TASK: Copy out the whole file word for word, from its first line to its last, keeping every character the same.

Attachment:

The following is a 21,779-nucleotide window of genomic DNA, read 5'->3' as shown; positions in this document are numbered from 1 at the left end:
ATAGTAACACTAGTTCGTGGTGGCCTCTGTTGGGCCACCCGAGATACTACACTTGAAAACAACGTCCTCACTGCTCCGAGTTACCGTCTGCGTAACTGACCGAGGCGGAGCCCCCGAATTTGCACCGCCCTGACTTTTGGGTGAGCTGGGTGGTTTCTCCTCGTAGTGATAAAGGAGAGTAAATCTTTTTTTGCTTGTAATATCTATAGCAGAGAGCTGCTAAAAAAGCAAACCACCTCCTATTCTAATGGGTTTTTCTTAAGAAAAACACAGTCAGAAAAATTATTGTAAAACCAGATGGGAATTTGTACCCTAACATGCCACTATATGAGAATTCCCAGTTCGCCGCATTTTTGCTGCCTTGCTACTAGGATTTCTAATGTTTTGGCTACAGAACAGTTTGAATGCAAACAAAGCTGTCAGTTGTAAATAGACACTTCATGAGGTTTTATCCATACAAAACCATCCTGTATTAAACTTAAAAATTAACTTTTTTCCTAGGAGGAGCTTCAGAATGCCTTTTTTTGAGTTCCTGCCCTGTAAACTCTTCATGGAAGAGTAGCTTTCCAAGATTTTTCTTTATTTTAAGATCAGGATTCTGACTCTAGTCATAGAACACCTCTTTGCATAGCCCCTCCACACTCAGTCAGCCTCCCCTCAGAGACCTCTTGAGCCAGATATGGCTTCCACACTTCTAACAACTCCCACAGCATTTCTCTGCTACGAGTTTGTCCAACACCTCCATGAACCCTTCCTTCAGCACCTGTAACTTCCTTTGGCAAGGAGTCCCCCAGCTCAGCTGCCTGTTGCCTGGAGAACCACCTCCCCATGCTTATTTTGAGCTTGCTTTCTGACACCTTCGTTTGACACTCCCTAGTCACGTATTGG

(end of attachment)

The following is a 21,779-nucleotide window of genomic DNA, read 5'->3' as shown; positions in this document are numbered from 1 at the left end:
ATAGTAACACTAGTTCGTGGTGGCCTCTGTTGGGCCACCCGAGATACTACACTTGAAAACAACGTCCTCACTGCTCCGAGTTACCGTCTGCGTAACTGACCGAGGCGGAGCCCCCGAATTTGCACCGCCCTGACTTTTGGGTGAGCTGGGTGGTTTCTCCTCGTAGTGATAAAGGAGAGTAAATCTTTTTTTGCTTGTAATATCTATAGCAGAGAGCTGCTAAAAAAGCAAACCACCTCCTATTCTAATGGGTTTTTCTTAAGAAAAACACAGTCAGAAAAATTATTGTAAAACCAGATGGGAATTTGTACCCTAACATGCCACTATATGAGAATTCCCAGTTCGCCGCATTTTTGCTGCCTTGCTACTAGGATTTCTAATGTTTTGGCTACAGAACAGTTTGAATGCAAACAAAGCTGTCAGTTGTAAATAGACACTTCATGAGGTTTTATCCATACAAAACCATCCTGTATTAAACTTAAAAATTAACTTTTTTCCTAGGAGGAGCTTCAGAATGCCTTTTTTTGAGTTCCTGCCCTGTAAACTCTTCATGGAAGAGTAGCTTTCCAAGATTTTTCTTTATTTTAAGATCAGGATTCTGACTCTAGTCATAGAACACCTCTTTGCATAGCCCCTCCACACTCAGTCAGCCTCCCCTCAGAGACCTCTTGAGCCAGATATGGCTTCCACACTTCTAACAACTCCCACAGCATTTCTCTGCTACGAGTTTGTCCAACACCTCCATGAACCCTTCCTTCAGCACCTGTAACTTCCTTTGGCAAGGAGTCCCCCAGCTCAGCTGCCTGTTGCCTGGAGAACCACCTCCCCATGCTTATTTTGAGCTTGCTTTCTGACACCTTCGTTTGACACTCCCTAGTCACGTATTGG